Monday, October 27, 2008

The Translator by Daoud Hari

Cross-posted from Library Thing

February 4, 2008

A disturbing, suspenseful, emotional success!!!!!! Prepare to stay in your seat when you begin this book. I received my Early Reviewer copy in the mail in the afternoon and couldn’t go to bed until I had finished this book. Daoud has written a masterful memoir about his homeland Darfur and what life, survival and death is like in his region of the Sudan. He takes you through his travels as a translator risking his life to get the story out. You feel his pain and suffering as he is a spectator to the sick senseless loss of family and friends. Often he is the unwilling bystander to the complete annihilation of villages and people. He will have you quickly turning pages as he describes the way of life for the villagers, their fears of looming death and the brutal sadistic torture they endure. Chills and trepidation abound as they face the thunderous approach of the ruthless rebels. He observes all the chaos and continues to risk his life to help his people. In the book he escapes one day from rebels and, you weep for him when he sees a little girl, waving goodbye. He knows she will not survive the day. He cannot save her. Then you also weep for the little girl and all the other pointless dead. I was not prepared for the contents of this book, but I am grateful to Daoud Hari. His memoir is a requisite read for the world toward gaining a better understanding of the plight of the people of Darfur.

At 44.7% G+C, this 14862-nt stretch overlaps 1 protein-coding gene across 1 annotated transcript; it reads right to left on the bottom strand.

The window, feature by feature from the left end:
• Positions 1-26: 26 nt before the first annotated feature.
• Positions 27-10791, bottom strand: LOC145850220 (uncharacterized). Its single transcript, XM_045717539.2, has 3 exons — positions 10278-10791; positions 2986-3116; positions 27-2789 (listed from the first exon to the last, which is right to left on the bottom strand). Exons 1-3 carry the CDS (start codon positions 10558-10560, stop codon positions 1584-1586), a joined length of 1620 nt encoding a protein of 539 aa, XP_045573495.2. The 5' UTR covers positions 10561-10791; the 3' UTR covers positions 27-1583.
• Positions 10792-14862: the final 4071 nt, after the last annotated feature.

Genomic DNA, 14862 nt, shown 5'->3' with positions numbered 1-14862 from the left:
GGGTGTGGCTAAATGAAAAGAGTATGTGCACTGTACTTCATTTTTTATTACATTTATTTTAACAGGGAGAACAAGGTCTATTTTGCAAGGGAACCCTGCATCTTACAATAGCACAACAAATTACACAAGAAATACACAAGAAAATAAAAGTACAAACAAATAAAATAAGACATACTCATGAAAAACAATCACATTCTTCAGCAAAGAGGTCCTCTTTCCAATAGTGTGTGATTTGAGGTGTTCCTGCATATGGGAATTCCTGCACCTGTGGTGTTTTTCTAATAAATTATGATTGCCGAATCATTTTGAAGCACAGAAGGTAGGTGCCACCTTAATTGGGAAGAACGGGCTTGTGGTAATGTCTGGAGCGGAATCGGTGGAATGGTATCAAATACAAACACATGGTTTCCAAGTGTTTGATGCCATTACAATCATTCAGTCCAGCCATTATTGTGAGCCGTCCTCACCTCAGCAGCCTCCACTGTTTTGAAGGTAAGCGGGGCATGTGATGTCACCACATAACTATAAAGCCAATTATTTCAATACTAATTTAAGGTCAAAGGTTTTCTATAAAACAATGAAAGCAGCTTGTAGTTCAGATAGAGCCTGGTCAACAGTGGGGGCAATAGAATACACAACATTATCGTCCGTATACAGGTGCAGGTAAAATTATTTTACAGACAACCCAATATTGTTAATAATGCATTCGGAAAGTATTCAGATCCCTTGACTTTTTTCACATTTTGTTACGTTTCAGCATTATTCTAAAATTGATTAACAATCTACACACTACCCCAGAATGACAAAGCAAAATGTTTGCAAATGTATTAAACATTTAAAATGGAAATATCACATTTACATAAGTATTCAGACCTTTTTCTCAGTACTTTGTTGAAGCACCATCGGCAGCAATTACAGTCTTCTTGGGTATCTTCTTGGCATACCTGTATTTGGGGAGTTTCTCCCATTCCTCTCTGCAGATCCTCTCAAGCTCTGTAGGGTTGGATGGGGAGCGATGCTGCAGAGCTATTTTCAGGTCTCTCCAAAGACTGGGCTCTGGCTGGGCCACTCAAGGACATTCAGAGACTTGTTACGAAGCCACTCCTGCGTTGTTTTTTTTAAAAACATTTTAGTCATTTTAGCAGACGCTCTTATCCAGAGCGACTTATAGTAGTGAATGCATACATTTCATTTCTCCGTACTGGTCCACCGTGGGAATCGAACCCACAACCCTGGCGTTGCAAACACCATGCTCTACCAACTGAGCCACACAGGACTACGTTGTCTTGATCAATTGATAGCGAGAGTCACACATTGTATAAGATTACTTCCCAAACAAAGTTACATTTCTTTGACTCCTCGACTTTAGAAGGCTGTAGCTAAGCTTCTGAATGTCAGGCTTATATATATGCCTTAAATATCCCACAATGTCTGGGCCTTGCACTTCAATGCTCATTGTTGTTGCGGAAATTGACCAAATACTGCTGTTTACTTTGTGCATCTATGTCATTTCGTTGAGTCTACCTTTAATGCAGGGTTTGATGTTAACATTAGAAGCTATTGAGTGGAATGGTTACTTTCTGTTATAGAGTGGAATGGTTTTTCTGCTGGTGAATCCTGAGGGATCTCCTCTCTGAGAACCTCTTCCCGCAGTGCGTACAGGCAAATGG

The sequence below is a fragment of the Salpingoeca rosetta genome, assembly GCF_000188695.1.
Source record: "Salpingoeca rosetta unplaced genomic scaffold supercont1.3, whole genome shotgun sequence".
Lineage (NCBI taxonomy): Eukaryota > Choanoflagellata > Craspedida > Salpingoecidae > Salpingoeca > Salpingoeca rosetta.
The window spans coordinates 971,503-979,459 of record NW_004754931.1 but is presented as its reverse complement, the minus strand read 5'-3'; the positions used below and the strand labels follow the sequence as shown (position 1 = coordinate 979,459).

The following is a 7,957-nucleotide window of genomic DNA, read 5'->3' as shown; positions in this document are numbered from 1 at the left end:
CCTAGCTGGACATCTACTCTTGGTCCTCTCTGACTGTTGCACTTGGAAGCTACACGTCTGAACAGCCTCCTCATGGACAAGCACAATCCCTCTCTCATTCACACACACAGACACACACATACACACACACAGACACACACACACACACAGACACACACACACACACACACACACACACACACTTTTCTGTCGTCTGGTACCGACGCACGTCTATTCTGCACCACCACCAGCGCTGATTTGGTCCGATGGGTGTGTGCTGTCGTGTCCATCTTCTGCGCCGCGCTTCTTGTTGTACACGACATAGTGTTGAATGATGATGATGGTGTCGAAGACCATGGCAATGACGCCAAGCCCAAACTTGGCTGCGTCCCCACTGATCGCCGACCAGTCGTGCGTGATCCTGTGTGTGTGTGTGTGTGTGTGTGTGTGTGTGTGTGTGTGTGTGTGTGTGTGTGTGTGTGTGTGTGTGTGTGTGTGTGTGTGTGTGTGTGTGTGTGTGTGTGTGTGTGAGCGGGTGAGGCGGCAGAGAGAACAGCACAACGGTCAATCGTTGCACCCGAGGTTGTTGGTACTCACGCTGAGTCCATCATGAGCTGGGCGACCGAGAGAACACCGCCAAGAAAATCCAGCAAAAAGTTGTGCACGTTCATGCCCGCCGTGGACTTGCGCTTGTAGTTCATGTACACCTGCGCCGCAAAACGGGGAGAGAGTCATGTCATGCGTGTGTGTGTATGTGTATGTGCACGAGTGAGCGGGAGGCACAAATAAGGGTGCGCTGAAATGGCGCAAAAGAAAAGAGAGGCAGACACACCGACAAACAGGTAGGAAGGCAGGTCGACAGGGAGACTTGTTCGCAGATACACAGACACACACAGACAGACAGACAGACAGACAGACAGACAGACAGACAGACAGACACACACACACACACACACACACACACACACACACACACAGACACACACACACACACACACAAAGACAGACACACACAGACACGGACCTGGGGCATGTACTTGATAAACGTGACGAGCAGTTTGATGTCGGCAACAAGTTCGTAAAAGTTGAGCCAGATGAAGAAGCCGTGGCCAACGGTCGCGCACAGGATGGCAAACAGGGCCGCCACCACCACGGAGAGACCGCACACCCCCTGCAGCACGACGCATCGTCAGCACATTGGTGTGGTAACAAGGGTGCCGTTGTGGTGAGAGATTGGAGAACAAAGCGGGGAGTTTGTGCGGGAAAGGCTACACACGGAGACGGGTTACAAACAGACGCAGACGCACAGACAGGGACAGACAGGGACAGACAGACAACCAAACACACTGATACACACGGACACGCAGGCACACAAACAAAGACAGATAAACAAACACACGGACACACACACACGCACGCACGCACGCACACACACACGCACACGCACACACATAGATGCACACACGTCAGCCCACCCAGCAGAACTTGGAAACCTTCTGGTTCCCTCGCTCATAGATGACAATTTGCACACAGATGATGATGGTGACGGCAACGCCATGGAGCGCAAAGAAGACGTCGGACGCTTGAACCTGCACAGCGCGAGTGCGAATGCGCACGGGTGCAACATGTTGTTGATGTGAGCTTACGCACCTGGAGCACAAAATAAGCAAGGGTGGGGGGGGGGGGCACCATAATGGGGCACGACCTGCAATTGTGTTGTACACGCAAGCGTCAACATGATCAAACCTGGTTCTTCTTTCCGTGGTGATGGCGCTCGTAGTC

Dennis Michael Burke said...

Brilliant and generous review; I will share it with Daoud. --Dennis Burke

wisteria said...

Thank you, it is because of Daoud who is so deserving a writer. I often write about books that touch my soul. The Translator opened my eyes and for that I am grateful. Donna